Today a reader.
Tomorrow a leader.
The end of summer is often a time of transition, especially for the youngest children in our community. Kids may be saying goodbye to familiar teachers and friends and hello to the next age level of teachers and friends. Starting a new school or a new classroom can cause some children (and parents) anxiety. Separation anxiety is a normal reaction. Transitions from home to school can be hard for anyone. Parents can help ease these transitions with a variety of strategies.
Have a morning drop-off routine. Walk into the classroom, wash your hands, sign-in, give a hug and kiss, say “see you after two outside times” (or whatever the daily schedule includes), and walk away with a smile on your face. Know that your child’s teachers will comfort your small loved one if there are any tears. The longer a parent prolongs a distraught goodbye, the longer it will take the child to recover equilibrium.
Consider a visit just a week or two before your child begins in a new school or classroom. You can visit the program or ask a teacher to visit your child at home.
Make a big deal about buying new school clothes, or a backpack because your child is getting “older”. And being older means keeping old friends but also making new friends!
Write and illustrate a “social story” about this new situation. The story could include pictures or photos of getting ready for school, entering the classroom, washing hands, hugging the parent goodbye, waving at the window or door, then playing a favorite activity, like blocks, or playdough, or dress-up. (Photo of which you captured when you visited previously!) “Reading” this book or social story repeatedly, at least daily, will help to ease the transition. More scripted stories for social situations can be downloaded for free from the Center on the Social and Emotional Foundations for Early Learning website (http://csefel.vanderbilt.edu/resources/strategies.html).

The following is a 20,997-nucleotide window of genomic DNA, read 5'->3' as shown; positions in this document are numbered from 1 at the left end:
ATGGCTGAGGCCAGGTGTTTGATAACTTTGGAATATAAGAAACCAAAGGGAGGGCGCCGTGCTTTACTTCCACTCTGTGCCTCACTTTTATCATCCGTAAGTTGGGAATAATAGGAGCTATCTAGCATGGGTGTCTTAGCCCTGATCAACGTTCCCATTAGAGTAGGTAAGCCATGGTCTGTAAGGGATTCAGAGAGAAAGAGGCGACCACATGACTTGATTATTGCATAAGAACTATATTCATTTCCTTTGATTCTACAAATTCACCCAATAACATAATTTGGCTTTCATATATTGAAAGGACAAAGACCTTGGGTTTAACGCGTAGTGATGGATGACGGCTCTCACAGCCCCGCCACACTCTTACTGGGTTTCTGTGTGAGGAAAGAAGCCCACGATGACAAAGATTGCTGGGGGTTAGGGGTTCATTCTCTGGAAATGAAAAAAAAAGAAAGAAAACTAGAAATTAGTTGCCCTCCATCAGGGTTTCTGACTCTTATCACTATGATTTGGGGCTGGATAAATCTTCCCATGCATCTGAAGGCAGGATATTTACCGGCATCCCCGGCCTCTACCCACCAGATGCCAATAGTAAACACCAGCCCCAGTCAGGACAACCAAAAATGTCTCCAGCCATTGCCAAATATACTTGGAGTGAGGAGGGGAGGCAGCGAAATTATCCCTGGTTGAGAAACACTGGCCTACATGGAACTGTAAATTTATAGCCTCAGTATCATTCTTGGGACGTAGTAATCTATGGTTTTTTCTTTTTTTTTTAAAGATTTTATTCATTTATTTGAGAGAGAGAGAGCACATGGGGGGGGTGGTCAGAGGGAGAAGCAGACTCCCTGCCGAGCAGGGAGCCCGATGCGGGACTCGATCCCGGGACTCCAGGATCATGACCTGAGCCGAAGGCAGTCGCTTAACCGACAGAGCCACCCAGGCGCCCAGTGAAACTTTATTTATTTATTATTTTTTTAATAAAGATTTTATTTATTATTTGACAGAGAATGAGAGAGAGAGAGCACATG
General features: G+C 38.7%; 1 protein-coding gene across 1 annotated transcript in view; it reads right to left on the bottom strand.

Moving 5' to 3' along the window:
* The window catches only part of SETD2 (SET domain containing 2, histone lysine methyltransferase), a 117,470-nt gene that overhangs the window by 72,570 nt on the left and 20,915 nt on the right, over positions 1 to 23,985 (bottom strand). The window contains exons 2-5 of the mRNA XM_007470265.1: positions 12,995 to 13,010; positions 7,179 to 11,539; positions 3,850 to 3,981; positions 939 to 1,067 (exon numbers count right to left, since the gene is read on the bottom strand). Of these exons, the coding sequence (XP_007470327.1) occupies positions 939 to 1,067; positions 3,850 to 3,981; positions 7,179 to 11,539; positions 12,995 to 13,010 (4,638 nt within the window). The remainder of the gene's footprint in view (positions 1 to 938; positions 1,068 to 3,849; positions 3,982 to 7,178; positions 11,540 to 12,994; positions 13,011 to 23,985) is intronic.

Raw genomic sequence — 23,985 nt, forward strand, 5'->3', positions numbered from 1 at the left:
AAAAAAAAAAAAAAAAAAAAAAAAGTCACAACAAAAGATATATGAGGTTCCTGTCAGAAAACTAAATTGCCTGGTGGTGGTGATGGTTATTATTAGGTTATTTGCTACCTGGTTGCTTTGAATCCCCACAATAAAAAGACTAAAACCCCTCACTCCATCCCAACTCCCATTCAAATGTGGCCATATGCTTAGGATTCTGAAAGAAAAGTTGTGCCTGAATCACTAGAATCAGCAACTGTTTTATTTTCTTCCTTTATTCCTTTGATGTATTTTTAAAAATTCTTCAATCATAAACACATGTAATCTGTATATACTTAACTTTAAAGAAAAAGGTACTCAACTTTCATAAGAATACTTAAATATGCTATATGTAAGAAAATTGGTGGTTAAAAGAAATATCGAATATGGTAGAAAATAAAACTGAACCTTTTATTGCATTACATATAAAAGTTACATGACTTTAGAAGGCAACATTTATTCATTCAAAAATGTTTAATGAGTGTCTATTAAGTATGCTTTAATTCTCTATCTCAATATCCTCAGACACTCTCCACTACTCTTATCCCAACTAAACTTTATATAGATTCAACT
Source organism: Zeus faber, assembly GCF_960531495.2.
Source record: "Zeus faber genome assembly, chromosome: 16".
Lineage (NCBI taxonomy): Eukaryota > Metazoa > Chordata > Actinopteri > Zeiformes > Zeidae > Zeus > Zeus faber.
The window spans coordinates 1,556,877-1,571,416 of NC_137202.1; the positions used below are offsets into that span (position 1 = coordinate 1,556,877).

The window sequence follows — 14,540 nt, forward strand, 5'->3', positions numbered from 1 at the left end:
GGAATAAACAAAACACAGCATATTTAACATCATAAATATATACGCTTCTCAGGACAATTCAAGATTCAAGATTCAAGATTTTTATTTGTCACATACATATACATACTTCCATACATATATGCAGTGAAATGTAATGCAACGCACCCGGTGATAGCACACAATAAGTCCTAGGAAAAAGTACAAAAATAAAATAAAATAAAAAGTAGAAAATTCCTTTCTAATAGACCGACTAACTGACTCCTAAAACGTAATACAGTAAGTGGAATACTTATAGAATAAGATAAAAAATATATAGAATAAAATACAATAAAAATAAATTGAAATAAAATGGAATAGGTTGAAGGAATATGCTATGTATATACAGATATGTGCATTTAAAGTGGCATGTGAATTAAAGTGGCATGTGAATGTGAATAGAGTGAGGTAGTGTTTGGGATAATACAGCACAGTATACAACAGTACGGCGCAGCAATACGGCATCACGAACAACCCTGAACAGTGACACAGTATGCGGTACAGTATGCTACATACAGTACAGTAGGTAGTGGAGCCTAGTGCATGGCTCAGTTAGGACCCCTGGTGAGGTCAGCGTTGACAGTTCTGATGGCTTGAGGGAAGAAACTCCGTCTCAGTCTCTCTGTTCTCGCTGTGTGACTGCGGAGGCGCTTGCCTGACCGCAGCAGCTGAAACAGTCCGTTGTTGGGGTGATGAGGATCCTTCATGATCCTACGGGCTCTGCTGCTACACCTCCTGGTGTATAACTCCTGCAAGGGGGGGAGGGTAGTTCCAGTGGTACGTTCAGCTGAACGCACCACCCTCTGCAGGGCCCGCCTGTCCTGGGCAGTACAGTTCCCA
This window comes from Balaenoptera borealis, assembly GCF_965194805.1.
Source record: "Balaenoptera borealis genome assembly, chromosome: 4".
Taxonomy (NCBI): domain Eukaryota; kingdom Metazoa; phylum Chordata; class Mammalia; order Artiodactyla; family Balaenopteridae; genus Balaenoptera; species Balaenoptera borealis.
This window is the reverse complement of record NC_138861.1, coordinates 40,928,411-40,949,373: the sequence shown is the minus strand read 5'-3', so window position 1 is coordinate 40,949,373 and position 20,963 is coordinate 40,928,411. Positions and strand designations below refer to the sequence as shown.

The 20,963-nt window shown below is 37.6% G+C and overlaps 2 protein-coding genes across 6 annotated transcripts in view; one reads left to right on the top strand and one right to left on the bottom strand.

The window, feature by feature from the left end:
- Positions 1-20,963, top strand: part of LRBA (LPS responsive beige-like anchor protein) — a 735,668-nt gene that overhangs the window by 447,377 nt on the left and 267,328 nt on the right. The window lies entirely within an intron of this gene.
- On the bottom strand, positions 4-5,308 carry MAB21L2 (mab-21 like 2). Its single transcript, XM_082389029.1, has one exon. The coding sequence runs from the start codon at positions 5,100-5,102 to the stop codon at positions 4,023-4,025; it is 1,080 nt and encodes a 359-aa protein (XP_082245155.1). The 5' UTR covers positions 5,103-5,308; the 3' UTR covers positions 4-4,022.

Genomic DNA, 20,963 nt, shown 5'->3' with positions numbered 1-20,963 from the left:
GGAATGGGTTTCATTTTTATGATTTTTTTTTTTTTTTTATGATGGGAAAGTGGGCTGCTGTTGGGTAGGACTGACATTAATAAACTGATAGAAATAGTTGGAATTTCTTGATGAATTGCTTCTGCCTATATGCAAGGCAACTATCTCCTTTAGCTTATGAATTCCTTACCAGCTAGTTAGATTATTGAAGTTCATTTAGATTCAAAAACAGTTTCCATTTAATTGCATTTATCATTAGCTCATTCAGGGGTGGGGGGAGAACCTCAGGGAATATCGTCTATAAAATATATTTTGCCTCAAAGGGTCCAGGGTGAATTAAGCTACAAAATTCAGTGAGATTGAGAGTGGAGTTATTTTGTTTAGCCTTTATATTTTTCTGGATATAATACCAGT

Role play the drop off routine or play “school” at home, practicing how the new day will unfold. Invite a friend who will also be in your child’s new classroom.
Always say good-bye, no matter how tempting it may be to sneak quietly away. Check with your child’s new teacher and see if a “transitional” object from home is allowed. This could be a stuffed animal, blanket, or photo that helps your child to feel more comfortable. The child can hug it when he/she is missing their family. Be aware though you may need to bring it back and forth each day, in order to not be without it at home. Leaving it overnight at school can be a whole other separation anxiety inducing incident!
The most important component though of a new classroom are the relationships. The relationship between your child and his/her teachers and peers, as well as the relationship you develop with school faculty will be the most valuable component in your child’s new school year success.
Tami Havener is Executive Director of the Family Development Center, which includes Discovery Learning Center. Discovery Learning Center is a child care center with preschool and prekindergarten classrooms. Call 879-5973 to learn about limited openings still available for the upcoming school year.
Disclaimer: Information contained in this blog post consectetur adipiscing elit. Curabitur urna dui, finibus ac auctor eget, dignissim eleifend urna. Nullam mollis, risus id tortor eros mollis velit, eu congue massa dui in est. Phasellus mattis accumsan nisl, a elementum purus ornare eget. Aliquam imperdiet risus in magna sollicitudin rhoncus. Suspendisse malesuada iaculis sem vitae ornare. Praesent mauris turpis, sodales at lacus efficitur.
Was this article helpful? Would you like us to email these post to you?
Subscribe and we will email future articles. (Don't worry, we only publish these occasionally)
Find similar posts by topic:
Let's keep in touch.
Sign up to our ocassional newsletters and stay up to date on how we are serving you and your community